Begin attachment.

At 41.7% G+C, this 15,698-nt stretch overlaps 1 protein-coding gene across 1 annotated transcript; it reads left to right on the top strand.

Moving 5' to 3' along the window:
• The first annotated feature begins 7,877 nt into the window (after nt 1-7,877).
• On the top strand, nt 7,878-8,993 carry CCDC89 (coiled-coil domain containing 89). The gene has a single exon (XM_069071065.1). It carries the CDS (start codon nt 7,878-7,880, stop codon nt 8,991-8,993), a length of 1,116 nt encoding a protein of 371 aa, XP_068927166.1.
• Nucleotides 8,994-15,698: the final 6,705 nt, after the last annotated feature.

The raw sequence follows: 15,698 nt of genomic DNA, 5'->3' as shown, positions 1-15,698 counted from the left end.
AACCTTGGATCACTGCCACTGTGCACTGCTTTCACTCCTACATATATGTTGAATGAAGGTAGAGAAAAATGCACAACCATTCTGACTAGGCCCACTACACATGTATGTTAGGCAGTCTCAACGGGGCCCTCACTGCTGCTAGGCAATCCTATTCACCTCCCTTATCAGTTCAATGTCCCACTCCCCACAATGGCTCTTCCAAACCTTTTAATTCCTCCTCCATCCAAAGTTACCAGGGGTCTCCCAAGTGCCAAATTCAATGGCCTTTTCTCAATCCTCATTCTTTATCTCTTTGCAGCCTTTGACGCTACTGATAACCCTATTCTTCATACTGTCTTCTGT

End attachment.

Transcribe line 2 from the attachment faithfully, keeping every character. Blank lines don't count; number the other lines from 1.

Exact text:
Moving 5' to 3' along the window: